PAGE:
Here, Taylor, a fifth-rounder in 2007 who is 23, will see sharper breaking balls, more finely painted fastballs, fewer mistakes. He'll see all sorts of pitches thrown in all counts, often from men who are desperate for another shot, maybe a final shot, at the majors.
"People will mix in even more offspeed stuff," said Taylor, softly and clearly. "I'll need to refine my plan at the plate."
The Phillies aren't worried.
"He has a plan when he goes up there . . . and he's got some ability," said Phillies assistant general manager Benny Looper. "He's got real good eye-hand coordination. He puts the ball in play."
Looper, along with top scout Charley Kerfeld, watched Taylor's Triple A debut last night. As predicted, they saw Taylor challenged by Rochester Red Wings righthander Jeff Manship.
Taylor, a righthanded hitter, popped out weakly, foul, in his first at-bat; struck out looking on three pitches in his second, the last a fastball that ran back over the outside corner; and, after falling behind, 0-2, walked on eight pitches in his third appearance. He scorched a 1-1 breaking ball to third base in his fourth at-bat against reliever Armando Gabino.
"I settled in a little bit," Taylor said. "I was a little tired. And I was a little amped up."
So, no hits for Taylor. But there was evidence of his promise.
"He's going to want to come in and show everybody what he can do," Lehigh Valley manager Dave Huppert said before the game.
After Taylor's walk, the 9,388 at Coca-Cola Park got to see what he could do on the basepaths.
Taylor easily scored from first on Terry Tiffee's subsequent double to right-centerfield. He scored standing up. There was no relay. It was a breathtaking sprint for such a large man.
"I can move, once I get going," Taylor allowed, smiling.
This is some of what the excitement is about.
At Double A Reading, Taylor had done all he could do.
He found out about his inevitable promotion around noon yesterday, a phone call received on a bus back from the Eastern League All-Star Game in Trenton.
He was leading the league with 106 hits and was third with a .333 average and a .569 slugging percentage. His 15 homers and 65 RBI ranked third; his 41 extra-base hits and 59 runs, second; his 18 stolen bases, fifth.
That's 18 steals for a guy listed at 6-6, 260 pounds, with a fine arm, as well.
"He's overmatched that league," Looper said.
"He was ready," Phillies GM Ruben Amaro Jr. said from Florida, where the big-league team resumed its season last night.
Looper allowed that the organization considered waiting to promote Taylor until top prospect Dominic Brown, 21, also an outfielder, was ready for promotion from high-Class A Clearwater to Reading. But Brown broke a finger in June and missed a month. He resumed play yesterday for the Rookie League Gulf Coast Phillies, but he won't be ready for any promotion any time soon.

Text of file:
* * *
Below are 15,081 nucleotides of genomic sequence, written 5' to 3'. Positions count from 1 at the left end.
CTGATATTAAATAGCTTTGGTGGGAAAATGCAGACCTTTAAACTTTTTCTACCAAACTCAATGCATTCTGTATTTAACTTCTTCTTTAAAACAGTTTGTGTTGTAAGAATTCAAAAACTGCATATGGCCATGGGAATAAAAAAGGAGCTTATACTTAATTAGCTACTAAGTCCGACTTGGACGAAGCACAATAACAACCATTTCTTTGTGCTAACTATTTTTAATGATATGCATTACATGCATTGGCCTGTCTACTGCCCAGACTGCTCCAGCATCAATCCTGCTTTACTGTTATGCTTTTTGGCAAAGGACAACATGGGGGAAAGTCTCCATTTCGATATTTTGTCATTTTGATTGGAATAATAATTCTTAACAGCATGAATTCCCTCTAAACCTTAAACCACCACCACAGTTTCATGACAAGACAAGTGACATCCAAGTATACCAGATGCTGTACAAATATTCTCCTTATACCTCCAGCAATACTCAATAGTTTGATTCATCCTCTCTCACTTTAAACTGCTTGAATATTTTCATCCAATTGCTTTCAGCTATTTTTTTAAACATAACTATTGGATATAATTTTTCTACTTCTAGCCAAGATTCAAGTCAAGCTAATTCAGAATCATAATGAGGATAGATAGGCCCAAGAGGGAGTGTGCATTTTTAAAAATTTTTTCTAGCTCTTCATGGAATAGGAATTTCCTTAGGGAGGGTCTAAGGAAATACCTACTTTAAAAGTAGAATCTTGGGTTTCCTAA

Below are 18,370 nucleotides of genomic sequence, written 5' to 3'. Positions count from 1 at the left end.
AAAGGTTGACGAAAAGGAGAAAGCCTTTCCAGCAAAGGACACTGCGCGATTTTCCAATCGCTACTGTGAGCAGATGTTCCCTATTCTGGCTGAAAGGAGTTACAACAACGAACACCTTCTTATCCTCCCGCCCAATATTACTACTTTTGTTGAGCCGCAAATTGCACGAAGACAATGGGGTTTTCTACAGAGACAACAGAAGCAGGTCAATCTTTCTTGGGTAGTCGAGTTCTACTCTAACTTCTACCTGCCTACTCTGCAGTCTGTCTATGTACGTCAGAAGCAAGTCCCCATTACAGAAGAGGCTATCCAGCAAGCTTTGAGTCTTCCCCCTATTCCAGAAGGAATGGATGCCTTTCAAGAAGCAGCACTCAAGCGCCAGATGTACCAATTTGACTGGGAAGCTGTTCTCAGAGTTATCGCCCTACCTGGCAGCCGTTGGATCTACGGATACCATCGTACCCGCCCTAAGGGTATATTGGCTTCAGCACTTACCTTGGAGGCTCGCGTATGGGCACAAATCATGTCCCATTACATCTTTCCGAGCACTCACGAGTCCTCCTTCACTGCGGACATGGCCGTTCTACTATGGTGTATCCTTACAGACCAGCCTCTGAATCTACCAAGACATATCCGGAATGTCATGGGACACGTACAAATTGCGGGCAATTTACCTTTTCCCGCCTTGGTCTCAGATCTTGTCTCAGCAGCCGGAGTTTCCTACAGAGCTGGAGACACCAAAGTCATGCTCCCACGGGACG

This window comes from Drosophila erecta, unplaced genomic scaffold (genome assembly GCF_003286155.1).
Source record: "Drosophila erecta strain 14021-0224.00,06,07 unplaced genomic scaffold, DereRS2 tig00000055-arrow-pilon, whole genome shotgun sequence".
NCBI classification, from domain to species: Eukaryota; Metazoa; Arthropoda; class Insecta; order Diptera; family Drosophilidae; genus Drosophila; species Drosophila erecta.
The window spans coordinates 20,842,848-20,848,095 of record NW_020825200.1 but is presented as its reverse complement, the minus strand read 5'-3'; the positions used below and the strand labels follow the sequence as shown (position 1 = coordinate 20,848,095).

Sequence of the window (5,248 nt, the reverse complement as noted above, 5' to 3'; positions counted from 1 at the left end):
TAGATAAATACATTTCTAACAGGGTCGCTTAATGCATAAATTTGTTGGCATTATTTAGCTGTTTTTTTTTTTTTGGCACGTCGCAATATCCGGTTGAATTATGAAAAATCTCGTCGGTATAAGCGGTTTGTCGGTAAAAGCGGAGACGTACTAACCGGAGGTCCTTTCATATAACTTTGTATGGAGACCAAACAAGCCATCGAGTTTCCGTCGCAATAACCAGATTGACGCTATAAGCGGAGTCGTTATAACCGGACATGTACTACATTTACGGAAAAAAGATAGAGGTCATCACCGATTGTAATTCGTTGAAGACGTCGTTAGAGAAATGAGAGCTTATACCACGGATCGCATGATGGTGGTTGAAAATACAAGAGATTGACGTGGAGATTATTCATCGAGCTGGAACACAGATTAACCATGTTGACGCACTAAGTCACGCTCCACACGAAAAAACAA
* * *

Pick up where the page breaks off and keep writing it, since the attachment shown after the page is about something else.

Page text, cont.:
How soon could Taylor - rated just behind Brown by Baseball America - be ready for a Philadelphia debut? By the end of the season?
"A lot of it depends on how he makes the adjustment," Amaro said.
Amaro yesterday said Taylor's availability has often been brought up in trade talks - "He's been pretty popular" - but Amaro has been unwilling to part with a fellow Cardinal.
Unwilling, the way the Phillies were unwilling to part with their last giant prospect, Ryan Howard.
Taylor hasn't shown Howard's power, but Howard never displayed Taylor's athleticism - Taylor's 260 is more classically, and economically, proportioned - nor did he display Taylor's discipline.
Howard hit 111 homers in 507 minor league games; Taylor, 40 in 284 entering last night. Then again, Howard struck out 1.2 times per minor league game; Taylor, 0.7.
There is talk in the organization that Taylor might sacrifice some points for power. He is not, now.
He put it in play against Double A pitching. He did it against Class A pitching, too, hitting a combined .346 with 19 homers and 88 RBI at Lakewood and Clearwater. Now, he gets to see if what worked in college and afterward will work one step away from the big leagues - a step he was delighted, if not impatient, to take.
"I would have been fine staying in Reading all year," Taylor said.
Instead, he returned to Reading, crammed his belongings into his car, buzzed to the ballpark, picked up his gear . . . and called his parents. And gave them directions.
They were heading up from Florida to Reading to see him play. They had to scoot a little farther up Route 222, right behind their son.
"It was an easy ride," Taylor said.
Daily News sports writer David Murphy contributed to this report.